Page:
Understanding the power and limits of abnormal use

In recent years, there has been a rise in cases that stem from abnormal use of consumer products. The question is, what constitutes abnormal use? One of the best cases to look it to see how complex this issue can be are any of the ones involving energy drinks along with the precedent setting case Coca Cola won about their advertising.

 

When Coke was challenged they came out the winner

consumer case lawA consumer case was brought against the Coca Cola bottling company claiming that their advertising was misleading and during the case even a DUI attorney San Diego was needed to be brought in at one point to help resolve it. It presented Coke products, most notably their Vitamin Water as a health product. When consumers relied on it for health benefits they did not experience any. Coca Cola’s defense was that you would have to be delusional as a consumer to believe that any product they made was healthy. Relying on Vitamin Water as a part of your health regimen implied abnormal use by the consumer. The courts agreed. That case also bears looking at for the intricacies on the ruling and how they apply to misleading advertising.

 

Slightly different, but very much the same

Along come popular energy drinks that promise to deliver an energy boost. Most of them do this through the addition of high levels of caffeine. Some consumers who have consumed copious amounts of the drinks have experienced heart attacks, palpitations and other cardiac related issues. Consumers repeatedly file suits against the companies saying that there is not adequate warning on the labels of the potential effects of too much consumption. Companies argue back that the products are advertised as a quick energy boost, not a way to sustain energy and that drinking more than one constitutes abnormal use. According to Brian Musell Attorney, so far the courts have ruled in the companies favor.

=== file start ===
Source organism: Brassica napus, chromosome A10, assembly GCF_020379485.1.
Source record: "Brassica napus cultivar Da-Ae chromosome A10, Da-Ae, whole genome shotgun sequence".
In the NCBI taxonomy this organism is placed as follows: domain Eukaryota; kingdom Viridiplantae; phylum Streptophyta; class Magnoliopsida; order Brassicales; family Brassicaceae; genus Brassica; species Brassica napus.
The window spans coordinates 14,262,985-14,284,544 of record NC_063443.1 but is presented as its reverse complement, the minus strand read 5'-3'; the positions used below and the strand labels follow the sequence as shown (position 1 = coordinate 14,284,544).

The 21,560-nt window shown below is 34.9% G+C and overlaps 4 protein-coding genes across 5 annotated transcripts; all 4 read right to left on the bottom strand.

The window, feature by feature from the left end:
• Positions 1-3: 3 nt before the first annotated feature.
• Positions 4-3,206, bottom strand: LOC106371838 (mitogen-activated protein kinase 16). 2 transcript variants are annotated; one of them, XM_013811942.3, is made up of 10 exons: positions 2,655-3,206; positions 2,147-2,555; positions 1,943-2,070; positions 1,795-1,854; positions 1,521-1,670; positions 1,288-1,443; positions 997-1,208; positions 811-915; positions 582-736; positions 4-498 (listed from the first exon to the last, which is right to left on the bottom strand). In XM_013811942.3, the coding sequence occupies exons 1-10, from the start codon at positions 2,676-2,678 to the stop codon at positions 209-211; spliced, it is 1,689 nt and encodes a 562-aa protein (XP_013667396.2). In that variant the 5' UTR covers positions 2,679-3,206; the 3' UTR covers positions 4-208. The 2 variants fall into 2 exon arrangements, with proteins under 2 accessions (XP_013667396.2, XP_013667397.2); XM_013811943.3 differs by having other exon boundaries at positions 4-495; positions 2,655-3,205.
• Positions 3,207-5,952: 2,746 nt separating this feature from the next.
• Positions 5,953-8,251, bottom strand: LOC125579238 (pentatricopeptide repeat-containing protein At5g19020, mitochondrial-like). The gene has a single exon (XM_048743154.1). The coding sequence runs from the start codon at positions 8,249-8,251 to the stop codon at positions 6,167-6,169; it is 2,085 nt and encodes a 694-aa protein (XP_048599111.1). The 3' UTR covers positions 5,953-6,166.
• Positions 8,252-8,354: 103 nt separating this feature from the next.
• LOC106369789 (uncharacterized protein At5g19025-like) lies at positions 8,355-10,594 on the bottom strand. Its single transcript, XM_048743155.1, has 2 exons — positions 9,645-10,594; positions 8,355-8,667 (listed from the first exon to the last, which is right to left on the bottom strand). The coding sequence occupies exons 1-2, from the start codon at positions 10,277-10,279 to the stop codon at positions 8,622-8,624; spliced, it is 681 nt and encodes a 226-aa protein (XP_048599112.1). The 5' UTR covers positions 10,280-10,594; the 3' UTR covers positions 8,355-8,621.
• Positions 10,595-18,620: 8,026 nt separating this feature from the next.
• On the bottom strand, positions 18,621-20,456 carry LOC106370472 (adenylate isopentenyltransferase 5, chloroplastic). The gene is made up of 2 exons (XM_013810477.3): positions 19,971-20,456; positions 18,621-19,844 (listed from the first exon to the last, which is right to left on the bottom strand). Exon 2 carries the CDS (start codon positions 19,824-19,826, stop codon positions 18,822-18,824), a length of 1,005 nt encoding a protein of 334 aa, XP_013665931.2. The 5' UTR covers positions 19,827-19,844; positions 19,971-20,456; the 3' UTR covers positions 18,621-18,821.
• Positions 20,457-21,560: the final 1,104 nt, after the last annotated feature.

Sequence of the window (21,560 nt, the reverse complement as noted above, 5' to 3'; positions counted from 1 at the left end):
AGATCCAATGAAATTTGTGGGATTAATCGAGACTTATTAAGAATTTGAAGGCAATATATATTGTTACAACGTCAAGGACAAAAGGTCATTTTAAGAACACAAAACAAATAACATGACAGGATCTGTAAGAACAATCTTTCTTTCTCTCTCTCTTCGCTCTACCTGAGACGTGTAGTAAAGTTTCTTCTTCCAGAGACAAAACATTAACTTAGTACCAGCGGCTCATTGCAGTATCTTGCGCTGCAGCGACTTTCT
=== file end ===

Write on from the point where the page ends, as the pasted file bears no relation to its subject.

What is abnormal use?

Abnormal use is defined as use beyond the intended use of the product by the manufacturer, it does not account for the implied use suggested by clever marketing. It is assumed that the consumer will use fair judgment and common sense in the use of the product along the guidelines stated on the label – not the advertising – for the product.

Protecting your intellectual property online

copyright lawMany people think that the only way to protect their intellectual property online is to just not post it. Not only is that unrealistic if your livelihood is associated with your creation, but it doesn’t do anything to stop someone else from posting a copy of your work. Even when it comes to non-professional artists, writers and photographers the ground can get slippery. The terms and conditions of social network sites can come with some surprising clauses about who owns the electronic copyright to the item. There are several things you can do to protect yourself according to one Baltimore accident lawyer.

 

Register the work

Whether it is a painting, poem or engineering design you want to register the work with the proper agency. In some instances, as with patents and schematics, you may need a lawyer to help you file the paperwork. In all cases you may benefit from having a lawyer help you, as one of the unexpected complications is that many countries don’t recognize an other’s copyright use. There has been a lot of work done to try and standardize protection on a global scale, but there isn’t anything solid in place yet.

 

Be aware of the protections allowed non-professional work

If you take a snapshot and post it to your social media account you may be giving them permission to use it for marketing purposes, or to resell it. Always make sure that you read the terms and conditions carefully, as well as any privacy updates that are issued. One good practice to adopt is checking your privacy settings at least once a month. There have been some notorious cases in which a social media network updated a privacy policy and automatically switched privacy settings to the new policy only allowing users to opt out, not opt in. Apple is currently going through a same process with their recent announcement about opting out of their news feed.

 

What to do when your creation is used by someone else?

Get a lawyer, like Lawyer Bobby Zirkin – plain and simple. Some cases of reposting can be taken care of by contacting the site or company and asking them to remove the image or content, but your request will be attended to much quicker if it comes from a lawyer. Having a lawyer contact a company with a request is much more affordable than you think, and it can often be enough to resolve the problem.